8. Cut the cheese and change up the look of the meat.
Charcuterie is easier to grab when rolled up than when it’s staggered as it comes in the package or when sliced at the deli. As you serve your meats, remember that presentation is key. Change up the look of the meats. For example, you can fold big slices of salami into quarters, gently roll up individual slices of prosciutto, and fan out smaller slices of sliced-up charcuterie.
If you have larger rounds or wedges of cheese, cut them up in half or quarters, then spread it around the cheeseboard. This way, if two guests want to get some brie, one doesn’t have to wait while the other cuts up their slice as there would be two or more in the platter.
9. Consider the composition.
To start arranging the charcuterie board, arrange your small bowls off-center, then place the meat and its accompaniments around them. Think about the overall look as you work. Place the non-meat elements like crackers, bread, fruits, and nuts between the different charcuteries. This will help create a distinction between the meats you serve. Place the cheese strategically as well. Make sure that the colors are well-balanced around the board – the red meats should not be gathered on one side only, and the yellow cheeses and colorful fruits and dips on the other.
10. Fill up bare spots.
A tightly-packed charcuterie board is usually more appealing than those with wide-open spaces between different charcuterie elements. Plus, when you’re serving for a party, you can’t afford to have a widely-spaced board with less food, which can be finished up quickly. It’s best to fill bare spots with goodness that people can eat.
In case of awkward bare spots where you can’t pick what food to scatter, a bag of arugula or other small loose-leaf lettuce could come in handy. Use the leaves to fill in spaces and tuck them under items that won’t be affected by their presence. Plus, it adds a nice pop of green color to your charcuterie board. But if you choose to go this way, make sure that the greens are distributed as evenly as possible around the board.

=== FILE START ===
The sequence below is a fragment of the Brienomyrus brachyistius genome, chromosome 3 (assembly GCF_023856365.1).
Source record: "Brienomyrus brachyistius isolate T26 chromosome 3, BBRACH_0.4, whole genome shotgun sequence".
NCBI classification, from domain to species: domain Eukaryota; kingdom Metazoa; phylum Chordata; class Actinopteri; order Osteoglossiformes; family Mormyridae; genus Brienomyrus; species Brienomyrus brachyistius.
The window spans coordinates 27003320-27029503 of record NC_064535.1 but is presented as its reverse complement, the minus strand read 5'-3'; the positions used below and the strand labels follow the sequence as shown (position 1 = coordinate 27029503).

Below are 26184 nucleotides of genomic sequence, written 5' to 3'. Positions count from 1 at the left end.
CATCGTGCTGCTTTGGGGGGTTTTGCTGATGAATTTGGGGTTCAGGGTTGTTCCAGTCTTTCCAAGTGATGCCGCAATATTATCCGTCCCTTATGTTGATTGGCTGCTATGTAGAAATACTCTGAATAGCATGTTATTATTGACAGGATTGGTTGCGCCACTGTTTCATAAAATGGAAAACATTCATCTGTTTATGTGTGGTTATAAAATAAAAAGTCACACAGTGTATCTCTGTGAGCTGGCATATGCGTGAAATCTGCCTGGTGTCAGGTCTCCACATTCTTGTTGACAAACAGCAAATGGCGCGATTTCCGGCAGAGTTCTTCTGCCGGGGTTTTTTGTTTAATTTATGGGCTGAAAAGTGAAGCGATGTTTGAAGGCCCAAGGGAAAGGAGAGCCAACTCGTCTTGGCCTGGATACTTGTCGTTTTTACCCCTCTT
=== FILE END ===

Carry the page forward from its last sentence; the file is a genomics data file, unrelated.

Alternatively, you can use sprigs of rosemary or thyme to fill up the spots and garnish your board.
11. Use small dishes.
To contain some items like olives, dips, and condiments that might bleed into another ingredient, use small dishes like ramekins or small dipping bowls. It can also give your platter an eye-catching dimension.
12. Add some finishing touches.
Just before serving the charcuterie board, drizzle the meats with a little bit of olive oil. Sprinkle the pate, mousse, or rillettes with flaky sea salt and ground black pepper.
13. Prepare it in advance.
Since you’re probably going to handle a lot of things for the party, don’t be afraid to assemble the charcuterie board hours before your party. Just cover it with plastic wrap and refrigerate until you’re ready to serve. Don’t assemble it overnight or more than a few hours before, though – the meat might dry out. Add fruits that might brown, like pears and apples, just before serving.
14. Don’t forget the wine.
Nothing pairs better than a good charcuterie board than wine. While there are so many flavors happening on the board, anything goes when it comes to wine. Offer several unique bottles of red , white, rose, and sparkling wine on hand.